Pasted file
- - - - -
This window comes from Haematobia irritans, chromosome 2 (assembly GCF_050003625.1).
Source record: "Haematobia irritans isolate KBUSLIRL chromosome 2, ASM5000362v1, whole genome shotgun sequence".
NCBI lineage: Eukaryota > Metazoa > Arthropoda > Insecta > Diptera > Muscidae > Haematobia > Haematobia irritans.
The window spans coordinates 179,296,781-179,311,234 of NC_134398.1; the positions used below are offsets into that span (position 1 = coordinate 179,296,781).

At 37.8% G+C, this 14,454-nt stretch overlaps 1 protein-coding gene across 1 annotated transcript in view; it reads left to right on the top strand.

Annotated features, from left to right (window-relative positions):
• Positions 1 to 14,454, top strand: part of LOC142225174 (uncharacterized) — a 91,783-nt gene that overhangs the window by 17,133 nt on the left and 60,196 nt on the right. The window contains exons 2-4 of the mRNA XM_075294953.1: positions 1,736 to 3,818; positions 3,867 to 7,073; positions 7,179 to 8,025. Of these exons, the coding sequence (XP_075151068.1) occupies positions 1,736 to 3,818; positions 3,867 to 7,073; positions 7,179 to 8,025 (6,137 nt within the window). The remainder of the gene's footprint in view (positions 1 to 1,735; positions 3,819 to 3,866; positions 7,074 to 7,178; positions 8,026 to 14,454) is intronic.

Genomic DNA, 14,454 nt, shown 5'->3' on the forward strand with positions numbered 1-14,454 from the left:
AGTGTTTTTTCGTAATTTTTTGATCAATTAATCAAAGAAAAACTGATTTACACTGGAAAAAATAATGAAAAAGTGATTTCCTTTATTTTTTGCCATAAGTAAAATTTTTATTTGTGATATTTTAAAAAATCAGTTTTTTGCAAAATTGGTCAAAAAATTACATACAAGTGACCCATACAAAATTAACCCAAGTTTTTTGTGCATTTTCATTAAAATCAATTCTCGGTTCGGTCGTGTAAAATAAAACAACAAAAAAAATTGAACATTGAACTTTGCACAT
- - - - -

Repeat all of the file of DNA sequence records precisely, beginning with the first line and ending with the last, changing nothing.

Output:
This window comes from Haematobia irritans, chromosome 2 (assembly GCF_050003625.1).
Source record: "Haematobia irritans isolate KBUSLIRL chromosome 2, ASM5000362v1, whole genome shotgun sequence".
NCBI lineage: Eukaryota > Metazoa > Arthropoda > Insecta > Diptera > Muscidae > Haematobia > Haematobia irritans.
The window spans coordinates 179,296,781-179,311,234 of NC_134398.1; the positions used below are offsets into that span (position 1 = coordinate 179,296,781).

At 37.8% G+C, this 14,454-nt stretch overlaps 1 protein-coding gene across 1 annotated transcript in view; it reads left to right on the top strand.

Annotated features, from left to right (window-relative positions):
• Positions 1 to 14,454, top strand: part of LOC142225174 (uncharacterized) — a 91,783-nt gene that overhangs the window by 17,133 nt on the left and 60,196 nt on the right. The window contains exons 2-4 of the mRNA XM_075294953.1: positions 1,736 to 3,818; positions 3,867 to 7,073; positions 7,179 to 8,025. Of these exons, the coding sequence (XP_075151068.1) occupies positions 1,736 to 3,818; positions 3,867 to 7,073; positions 7,179 to 8,025 (6,137 nt within the window). The remainder of the gene's footprint in view (positions 1 to 1,735; positions 3,819 to 3,866; positions 7,074 to 7,178; positions 8,026 to 14,454) is intronic.

Genomic DNA, 14,454 nt, shown 5'->3' on the forward strand with positions numbered 1-14,454 from the left:
AGTGTTTTTTCGTAATTTTTTGATCAATTAATCAAAGAAAAACTGATTTACACTGGAAAAAATAATGAAAAAGTGATTTCCTTTATTTTTTGCCATAAGTAAAATTTTTATTTGTGATATTTTAAAAAATCAGTTTTTTGCAAAATTGGTCAAAAAATTACATACAAGTGACCCATACAAAATTAACCCAAGTTTTTTGTGCATTTTCATTAAAATCAATTCTCGGTTCGGTCGTGTAAAATAAAACAACAAAAAAAATTGAACATTGAACTTTGCACAT